While there's no substitute for good driving and concentration, this technology could lead to a dramatic decrease in the number of rear-end collisions
Adelaide, SA (PRWEB) February 7, 2009
SGIC has welcomed new technology that helps drivers avoid rear-end bingles, the most common type of collision.
The low-speed collision avoidance technology will first appear in Australia on the new Volvo XC60 SUV, due to be released next month.
SGIC State Manager Lee Jameson said it was hoped other car manufacturers would follow Volvo's lead and include the technology, which was expected to not only reduce the risk of rear-end collisions but help reduce car insurance premiums.
"While there's no substitute for good driving and concentration, this technology could lead to a dramatic decrease in the number of rear-end collisions," Ms Jameson said.
"Based on our claims data, rear-enders cost South Australian drivers and insurers more than $23 million* a year, and this figure doesn't take into account any emotional and physical distress."
"Volvo should be congratulated on looking to address this problem. We believe this technology is a practical step forward in tackling the problem of rear-enders."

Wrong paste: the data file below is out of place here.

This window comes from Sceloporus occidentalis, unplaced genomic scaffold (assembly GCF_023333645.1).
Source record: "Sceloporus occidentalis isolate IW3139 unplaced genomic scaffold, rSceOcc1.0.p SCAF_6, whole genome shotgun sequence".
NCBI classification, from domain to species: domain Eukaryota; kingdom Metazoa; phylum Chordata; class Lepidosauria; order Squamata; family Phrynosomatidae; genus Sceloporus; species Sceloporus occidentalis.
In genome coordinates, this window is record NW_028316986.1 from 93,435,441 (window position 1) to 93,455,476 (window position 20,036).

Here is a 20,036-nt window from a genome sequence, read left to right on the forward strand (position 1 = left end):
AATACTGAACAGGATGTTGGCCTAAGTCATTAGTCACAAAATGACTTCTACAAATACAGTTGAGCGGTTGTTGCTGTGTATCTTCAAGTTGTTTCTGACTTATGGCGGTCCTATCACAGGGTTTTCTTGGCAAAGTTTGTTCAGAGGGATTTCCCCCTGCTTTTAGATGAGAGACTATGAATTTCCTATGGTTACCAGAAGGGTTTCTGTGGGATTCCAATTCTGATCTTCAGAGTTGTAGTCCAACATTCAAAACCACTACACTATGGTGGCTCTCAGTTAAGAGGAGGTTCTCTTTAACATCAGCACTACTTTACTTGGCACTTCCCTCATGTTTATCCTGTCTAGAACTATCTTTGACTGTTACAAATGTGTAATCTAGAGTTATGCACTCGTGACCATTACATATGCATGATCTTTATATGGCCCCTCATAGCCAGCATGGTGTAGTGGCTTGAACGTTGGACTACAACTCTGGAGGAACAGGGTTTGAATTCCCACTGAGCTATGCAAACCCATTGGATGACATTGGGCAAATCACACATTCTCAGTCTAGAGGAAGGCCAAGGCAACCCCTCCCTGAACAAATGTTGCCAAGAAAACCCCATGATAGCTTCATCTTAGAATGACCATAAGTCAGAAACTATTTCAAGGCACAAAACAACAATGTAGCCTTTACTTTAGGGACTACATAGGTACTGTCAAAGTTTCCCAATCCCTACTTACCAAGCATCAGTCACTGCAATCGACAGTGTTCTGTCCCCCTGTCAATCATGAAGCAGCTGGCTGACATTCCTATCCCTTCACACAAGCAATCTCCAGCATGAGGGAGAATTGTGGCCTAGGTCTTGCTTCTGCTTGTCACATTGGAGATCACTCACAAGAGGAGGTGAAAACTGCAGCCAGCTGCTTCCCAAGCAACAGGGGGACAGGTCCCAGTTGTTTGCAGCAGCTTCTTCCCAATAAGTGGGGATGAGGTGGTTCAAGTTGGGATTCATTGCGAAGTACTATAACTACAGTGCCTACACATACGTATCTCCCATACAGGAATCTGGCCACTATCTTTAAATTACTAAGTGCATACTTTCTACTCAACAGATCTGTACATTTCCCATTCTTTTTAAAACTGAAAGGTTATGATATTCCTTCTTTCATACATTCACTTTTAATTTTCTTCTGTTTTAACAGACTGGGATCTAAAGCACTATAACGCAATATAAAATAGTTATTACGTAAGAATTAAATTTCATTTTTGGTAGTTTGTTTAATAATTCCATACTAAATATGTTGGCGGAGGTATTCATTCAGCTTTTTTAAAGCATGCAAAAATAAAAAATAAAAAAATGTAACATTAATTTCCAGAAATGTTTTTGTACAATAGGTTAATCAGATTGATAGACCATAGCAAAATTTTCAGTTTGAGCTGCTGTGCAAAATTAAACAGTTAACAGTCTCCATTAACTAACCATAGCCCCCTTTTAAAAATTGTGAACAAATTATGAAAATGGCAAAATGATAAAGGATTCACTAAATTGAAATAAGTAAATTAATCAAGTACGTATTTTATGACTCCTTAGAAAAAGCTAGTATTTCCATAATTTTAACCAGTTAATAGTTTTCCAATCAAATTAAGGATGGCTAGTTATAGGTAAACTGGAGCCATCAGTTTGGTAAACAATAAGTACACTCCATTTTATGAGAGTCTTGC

The technology, coined as 'City Safety', involves a sensor at the top of the windscreen that detects if the car is at risk of colliding with a car ahead. If the driver does not taken corrective action in time, the brakes will be applied automatically to either minimise the impact, or avoid it altogether.
SGIC estimates there are more than 7,000 rear-enders* on South Australian roads each year, with driver inattention usually to blame.
Ms Jameson said collision avoidance technology was usually part of a car's cruise control system and did not operate at common collision speeds. The technology from Volvo, however, is always operational and works for speeds up to 30km/h - the range at which most collisions occur.
"We're very confident this technology will reduce the likelihood of the XC60 being involved in a collision," she said.
"This is set to be reflected in our pricing, and we estimate the cost of a car insurance premium for this car will be around 20 per cent cheaper than the premium for similar cars that don't have this technology.
"We're encouraging other manufacturers to follow Volvo's lead and make this kind of collision avoidance technology commonplace for Australian drivers."
SGIC** is a member of the international Research Council for Automobile Repairs (RCAR), which has been testing the Volvo technology for the past three years.
*Based on SGIC claims data.
**As part of Insurance Australia Group.
SGIC is a leading insurance provider in South Australia offering car insurance premiums, business insurance, home insurance, health insurance and more.
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